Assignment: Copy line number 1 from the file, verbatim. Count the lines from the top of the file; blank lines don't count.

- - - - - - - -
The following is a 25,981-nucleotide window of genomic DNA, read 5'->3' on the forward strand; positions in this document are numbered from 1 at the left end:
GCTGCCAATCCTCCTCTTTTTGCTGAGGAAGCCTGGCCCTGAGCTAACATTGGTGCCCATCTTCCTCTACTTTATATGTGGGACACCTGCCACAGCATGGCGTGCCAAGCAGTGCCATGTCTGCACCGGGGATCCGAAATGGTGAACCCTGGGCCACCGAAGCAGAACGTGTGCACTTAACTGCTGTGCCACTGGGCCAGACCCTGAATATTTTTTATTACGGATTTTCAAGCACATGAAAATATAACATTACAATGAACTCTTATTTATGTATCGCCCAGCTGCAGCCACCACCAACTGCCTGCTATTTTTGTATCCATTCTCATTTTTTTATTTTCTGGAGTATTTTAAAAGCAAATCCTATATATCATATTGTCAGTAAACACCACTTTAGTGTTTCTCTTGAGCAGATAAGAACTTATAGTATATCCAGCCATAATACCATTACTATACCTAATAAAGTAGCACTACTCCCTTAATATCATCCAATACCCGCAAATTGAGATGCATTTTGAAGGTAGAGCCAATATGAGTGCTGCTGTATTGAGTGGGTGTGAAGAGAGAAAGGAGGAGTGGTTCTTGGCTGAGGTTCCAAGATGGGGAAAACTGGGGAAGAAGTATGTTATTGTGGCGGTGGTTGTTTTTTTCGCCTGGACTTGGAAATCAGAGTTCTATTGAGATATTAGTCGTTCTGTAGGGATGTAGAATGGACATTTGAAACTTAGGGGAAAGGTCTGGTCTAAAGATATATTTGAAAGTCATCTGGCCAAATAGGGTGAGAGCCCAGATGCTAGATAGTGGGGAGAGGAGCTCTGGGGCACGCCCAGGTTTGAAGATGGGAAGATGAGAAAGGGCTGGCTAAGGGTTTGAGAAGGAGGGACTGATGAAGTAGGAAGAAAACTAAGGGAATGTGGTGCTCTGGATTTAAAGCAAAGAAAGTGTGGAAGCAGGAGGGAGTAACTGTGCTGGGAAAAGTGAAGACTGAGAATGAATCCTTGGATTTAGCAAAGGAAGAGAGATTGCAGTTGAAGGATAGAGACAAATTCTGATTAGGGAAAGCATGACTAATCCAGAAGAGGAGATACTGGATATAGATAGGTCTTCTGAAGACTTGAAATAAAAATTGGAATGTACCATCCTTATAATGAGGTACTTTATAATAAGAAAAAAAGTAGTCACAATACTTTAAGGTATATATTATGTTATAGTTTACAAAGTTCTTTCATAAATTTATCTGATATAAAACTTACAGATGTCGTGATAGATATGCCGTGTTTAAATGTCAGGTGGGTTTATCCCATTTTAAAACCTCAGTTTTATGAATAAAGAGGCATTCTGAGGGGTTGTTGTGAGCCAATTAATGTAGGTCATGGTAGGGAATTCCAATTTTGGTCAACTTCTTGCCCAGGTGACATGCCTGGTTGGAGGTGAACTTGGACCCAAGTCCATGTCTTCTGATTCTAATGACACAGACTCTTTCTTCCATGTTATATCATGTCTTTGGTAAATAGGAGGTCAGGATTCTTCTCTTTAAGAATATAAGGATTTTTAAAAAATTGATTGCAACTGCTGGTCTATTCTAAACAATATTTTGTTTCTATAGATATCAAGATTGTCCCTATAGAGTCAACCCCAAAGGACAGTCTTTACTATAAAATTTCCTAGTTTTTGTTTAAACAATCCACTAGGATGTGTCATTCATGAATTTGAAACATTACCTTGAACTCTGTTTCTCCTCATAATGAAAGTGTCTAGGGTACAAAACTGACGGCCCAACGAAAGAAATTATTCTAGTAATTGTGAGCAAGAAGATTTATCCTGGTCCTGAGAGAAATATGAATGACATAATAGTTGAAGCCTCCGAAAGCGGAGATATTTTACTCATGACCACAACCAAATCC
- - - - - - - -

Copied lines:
The following is a 25,981-nucleotide window of genomic DNA, read 5'->3' on the forward strand; positions in this document are numbered from 1 at the left end: